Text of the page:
Long absent from our pages, Coach Tom returns with some helpful tips for footballers of all ages:
Driving home last night, as the precipitation froze on the windshield of my heated car(!), my mind predictably drifted to warmer times – like playing soccer in the summer. And it got me thinking about warming up in general. When coaching little kids (under 10), a warm-up is really about trying to focus their tiny minds. Their bodies are so forgiving that they are years away from “Oh, I just pulled the crap out of my hammy!” These little Wolverines probably do pull muscles, but they heal as fast as they pull. I’ve called it the stem-cell-zipper-effect, but that hasn’t seemed to catch on.... I recommend about 10 minutes of warm-up – all of it with a ball. They can jog a lap or so, work on partner passing or dribbling skills, and then try a bit of shooting if there’s time. These kids are developing skills, so warm-up really should prepare them the practicality of play.
As kids get into the middle school years they do need a bit of stretching for their growing bodies. In this case, routine is still important for focus, too. For practice you might have two different warm-ups. Start with the light jog (again with a ball) but maybe two or three laps now. Maybe at each corner and the midfield they might pull a move or switch balls amongst themselves and sprint for 5 yards. The stretching at this level should make them aware of the parts of the body that need attention: Achilles/calf, hamstring, thigh, groin, hips, back, arms, neck. You can teach them the old way to do this with no real consequences or diminishment of performance; however, as they age you need to adapt to another form of stretching (see below). The final level is High School / Adult. Here stretching needs to be more dynamic. And that’s not just an adjective; it’s a real sports physiology term. Anyone over 30 knows that we were taught “static” stretching. (Ex. bend over and touch your toes; hold for 20 seconds.). Static stretching does accomplish something – it does elongate the muscles and make them more ready for play and less likely to suffer injury. But it also does something else, something no one ever told us about: it makes our muscles less effective.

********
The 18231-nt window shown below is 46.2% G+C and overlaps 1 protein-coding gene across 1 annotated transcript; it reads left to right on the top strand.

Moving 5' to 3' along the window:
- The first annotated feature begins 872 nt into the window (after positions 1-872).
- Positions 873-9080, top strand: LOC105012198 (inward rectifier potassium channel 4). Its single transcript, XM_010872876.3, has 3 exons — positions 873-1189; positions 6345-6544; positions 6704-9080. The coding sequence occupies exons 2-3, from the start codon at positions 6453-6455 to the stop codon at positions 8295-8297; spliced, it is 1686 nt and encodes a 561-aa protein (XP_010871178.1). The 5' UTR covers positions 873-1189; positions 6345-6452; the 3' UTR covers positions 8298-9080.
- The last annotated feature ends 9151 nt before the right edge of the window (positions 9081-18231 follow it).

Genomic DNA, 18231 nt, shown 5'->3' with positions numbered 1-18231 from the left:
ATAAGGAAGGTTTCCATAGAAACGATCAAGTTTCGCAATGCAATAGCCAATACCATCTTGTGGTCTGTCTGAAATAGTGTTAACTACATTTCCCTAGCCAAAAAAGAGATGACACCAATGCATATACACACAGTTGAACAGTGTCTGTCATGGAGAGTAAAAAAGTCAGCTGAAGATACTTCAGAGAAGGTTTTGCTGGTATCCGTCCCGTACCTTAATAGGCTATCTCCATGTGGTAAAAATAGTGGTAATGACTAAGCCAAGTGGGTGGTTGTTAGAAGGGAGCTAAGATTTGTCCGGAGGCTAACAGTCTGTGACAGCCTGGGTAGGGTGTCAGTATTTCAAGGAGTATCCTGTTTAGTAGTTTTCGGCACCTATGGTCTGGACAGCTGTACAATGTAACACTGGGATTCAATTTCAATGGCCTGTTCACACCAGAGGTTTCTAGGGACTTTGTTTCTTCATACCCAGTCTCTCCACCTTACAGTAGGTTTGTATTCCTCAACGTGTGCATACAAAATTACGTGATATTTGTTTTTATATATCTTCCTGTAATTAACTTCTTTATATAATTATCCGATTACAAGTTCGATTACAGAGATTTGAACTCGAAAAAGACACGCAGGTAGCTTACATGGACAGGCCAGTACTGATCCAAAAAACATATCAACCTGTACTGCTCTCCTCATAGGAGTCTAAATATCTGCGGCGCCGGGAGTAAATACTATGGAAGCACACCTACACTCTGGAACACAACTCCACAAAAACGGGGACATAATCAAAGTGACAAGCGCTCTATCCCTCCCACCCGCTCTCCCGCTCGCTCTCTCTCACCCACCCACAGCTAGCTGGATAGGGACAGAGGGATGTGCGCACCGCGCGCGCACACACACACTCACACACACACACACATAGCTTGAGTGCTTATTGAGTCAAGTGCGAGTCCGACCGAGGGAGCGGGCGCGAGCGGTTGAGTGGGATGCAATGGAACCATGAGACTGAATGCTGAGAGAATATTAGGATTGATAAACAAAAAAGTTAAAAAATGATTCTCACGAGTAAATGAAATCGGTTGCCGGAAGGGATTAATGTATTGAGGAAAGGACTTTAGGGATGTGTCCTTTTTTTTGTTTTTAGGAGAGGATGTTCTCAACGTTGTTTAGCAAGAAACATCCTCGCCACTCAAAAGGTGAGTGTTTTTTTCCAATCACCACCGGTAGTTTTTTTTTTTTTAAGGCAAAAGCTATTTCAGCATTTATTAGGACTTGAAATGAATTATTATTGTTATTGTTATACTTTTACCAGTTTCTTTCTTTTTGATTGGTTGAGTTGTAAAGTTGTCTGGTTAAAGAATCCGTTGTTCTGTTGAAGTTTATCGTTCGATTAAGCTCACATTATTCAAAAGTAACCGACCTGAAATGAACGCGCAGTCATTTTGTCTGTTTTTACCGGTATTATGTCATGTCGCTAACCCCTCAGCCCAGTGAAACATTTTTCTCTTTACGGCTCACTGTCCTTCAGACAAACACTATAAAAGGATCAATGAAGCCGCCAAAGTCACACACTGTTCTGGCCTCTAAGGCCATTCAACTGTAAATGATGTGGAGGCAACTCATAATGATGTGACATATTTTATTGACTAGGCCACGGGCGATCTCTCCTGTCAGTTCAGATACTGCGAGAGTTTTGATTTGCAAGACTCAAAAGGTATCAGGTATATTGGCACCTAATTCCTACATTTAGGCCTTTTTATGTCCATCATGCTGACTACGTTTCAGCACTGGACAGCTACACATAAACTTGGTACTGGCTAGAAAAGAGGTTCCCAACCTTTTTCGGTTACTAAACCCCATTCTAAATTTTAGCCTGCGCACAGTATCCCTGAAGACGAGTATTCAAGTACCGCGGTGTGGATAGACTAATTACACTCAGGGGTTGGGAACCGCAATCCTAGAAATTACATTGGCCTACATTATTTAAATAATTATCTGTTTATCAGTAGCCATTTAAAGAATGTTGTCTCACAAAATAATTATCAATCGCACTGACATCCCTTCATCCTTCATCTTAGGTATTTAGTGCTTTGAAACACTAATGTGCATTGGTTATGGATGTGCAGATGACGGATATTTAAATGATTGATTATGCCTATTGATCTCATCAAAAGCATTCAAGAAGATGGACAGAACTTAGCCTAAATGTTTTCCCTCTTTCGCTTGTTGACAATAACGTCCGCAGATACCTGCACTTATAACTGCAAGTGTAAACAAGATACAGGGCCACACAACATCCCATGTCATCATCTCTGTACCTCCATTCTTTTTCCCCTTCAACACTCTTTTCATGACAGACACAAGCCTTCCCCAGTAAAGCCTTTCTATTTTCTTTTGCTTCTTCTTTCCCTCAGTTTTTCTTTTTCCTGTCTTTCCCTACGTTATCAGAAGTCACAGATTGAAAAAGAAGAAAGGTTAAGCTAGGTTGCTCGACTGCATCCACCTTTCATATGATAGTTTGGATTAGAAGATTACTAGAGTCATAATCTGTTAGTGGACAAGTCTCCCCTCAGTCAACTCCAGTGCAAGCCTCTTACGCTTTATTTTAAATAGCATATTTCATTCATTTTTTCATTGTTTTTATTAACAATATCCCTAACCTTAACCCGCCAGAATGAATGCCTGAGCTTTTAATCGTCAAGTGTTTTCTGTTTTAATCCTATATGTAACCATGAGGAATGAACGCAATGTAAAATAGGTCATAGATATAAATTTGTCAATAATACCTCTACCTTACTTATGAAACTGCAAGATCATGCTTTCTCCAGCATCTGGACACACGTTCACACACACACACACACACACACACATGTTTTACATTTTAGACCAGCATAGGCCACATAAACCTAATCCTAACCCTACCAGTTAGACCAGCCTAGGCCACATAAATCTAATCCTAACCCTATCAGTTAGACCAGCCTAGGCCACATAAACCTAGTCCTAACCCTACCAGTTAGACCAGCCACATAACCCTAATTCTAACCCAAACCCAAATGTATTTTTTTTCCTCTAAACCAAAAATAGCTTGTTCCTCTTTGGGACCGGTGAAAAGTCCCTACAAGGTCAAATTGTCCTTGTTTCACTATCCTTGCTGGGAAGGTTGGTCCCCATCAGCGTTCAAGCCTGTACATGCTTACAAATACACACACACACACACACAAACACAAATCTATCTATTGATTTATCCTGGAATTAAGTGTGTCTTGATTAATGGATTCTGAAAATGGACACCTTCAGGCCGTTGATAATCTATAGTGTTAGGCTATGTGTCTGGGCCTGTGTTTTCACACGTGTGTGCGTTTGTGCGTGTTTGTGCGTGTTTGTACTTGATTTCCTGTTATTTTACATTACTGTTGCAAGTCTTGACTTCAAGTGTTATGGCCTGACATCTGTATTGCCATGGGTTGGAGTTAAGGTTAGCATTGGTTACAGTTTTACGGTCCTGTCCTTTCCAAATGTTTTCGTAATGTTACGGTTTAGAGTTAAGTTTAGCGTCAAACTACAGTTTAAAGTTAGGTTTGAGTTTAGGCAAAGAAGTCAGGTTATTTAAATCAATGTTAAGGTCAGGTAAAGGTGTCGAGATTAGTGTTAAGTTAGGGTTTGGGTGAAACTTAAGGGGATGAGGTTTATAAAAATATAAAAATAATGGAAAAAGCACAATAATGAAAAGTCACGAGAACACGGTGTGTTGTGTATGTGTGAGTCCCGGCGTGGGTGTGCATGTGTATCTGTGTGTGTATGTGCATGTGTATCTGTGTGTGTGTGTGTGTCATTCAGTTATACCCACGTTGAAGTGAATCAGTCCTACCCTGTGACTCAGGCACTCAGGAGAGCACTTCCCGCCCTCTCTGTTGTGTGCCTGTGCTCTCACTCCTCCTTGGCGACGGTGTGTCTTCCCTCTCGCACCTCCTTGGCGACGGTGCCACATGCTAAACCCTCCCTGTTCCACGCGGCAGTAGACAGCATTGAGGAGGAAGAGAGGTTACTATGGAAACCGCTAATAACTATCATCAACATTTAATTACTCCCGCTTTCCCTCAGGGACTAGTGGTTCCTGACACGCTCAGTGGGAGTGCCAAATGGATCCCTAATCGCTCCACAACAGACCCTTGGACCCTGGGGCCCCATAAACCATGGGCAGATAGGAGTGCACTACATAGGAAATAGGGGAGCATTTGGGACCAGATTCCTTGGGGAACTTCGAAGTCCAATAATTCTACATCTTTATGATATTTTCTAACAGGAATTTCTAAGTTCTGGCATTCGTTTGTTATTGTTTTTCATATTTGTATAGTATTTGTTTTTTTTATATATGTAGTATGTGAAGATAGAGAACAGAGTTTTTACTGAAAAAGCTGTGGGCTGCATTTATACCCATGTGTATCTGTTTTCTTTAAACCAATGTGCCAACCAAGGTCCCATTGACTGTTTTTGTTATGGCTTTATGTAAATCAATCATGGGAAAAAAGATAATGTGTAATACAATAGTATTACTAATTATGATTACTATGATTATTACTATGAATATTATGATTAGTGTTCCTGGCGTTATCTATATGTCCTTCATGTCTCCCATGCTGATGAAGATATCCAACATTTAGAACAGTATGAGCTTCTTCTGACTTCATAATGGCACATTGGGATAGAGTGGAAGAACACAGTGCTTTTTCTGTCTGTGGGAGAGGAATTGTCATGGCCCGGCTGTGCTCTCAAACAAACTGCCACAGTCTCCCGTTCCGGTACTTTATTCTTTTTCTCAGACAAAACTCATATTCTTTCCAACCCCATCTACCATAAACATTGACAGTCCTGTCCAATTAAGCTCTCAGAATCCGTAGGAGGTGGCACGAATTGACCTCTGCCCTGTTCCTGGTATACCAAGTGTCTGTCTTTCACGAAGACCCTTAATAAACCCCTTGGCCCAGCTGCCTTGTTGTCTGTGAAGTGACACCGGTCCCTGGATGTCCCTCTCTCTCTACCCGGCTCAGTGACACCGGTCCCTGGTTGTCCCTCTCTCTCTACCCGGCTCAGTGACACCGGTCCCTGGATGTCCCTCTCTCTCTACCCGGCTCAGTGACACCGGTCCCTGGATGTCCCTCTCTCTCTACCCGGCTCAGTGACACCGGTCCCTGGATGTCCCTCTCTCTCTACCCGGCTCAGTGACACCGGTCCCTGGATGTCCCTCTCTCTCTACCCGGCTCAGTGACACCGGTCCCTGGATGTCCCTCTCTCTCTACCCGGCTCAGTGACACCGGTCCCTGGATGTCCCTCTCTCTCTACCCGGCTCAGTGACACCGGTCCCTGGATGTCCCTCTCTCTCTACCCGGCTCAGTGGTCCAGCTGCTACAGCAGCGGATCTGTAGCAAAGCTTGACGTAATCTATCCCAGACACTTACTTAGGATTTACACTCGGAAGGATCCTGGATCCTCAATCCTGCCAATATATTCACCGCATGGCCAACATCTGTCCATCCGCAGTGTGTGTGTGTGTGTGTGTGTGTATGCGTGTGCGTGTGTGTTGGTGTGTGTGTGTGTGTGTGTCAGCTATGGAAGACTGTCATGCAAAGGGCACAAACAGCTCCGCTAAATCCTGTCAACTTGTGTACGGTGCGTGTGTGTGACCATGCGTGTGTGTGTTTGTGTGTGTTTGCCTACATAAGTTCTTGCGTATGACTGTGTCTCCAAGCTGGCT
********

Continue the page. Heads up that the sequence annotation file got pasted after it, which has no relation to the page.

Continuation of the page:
That’s right. Numerous studies have shown that when you stretch statically you don’t jump as high, or change direction as fast, or kick as hard as if you had stretched dynamically. If you’ve ever watched Correspondent Ed stretch before a game you’d quickly understand two things: why he plays in such a compact, delicate manner, and why he owns stock in Advil. And while his hero, Cristiano Ronaldo, would never think of playing without 40 minutes of warm-up, the Boss Man farlieonfootie often forgets to put the car in “park” before jumping right into a groin-seizing game. Don’t be like them! So what is this dynamic stretching you say? It’s what you really want your pre-game/practice routine to be: moving and working your body like you will in a game, but more slowly and with less intensity. You can stretch your hamstrings by bending over and touching your toes or you can kick your leg in increasingly higher increments. The latter does more to help.
Lower body: Walk, hop/skip, jog, side strides, sprints (short distances). With a ball: roll ball with feet, juggle, short passes (partner or to space and then jog/sprint to collect), longer passes or shooting - build intensity. Work up to activity on your toes to get the Achilles involved too; plus it's good form for playing football in general - if you do all your warming up on your heels, you'll play on your heels and we have enough of that, thank you (West Ham, I'm talking to you).
Upper body: Slow crunches, slow pushups, neck rolls, pullups - with a ball you can lie fully back with ball in hands, then sit up, place ball between feet, lie back without ball, sit up and retrieve it and repeat. You can make a three point stance with two feet and the ball (both hands on the ball), walk your feet back until you feel your core stretching, walk back up, repeat. Throw-ins sitting, kneeling, and standing - lean as far back as your back allows.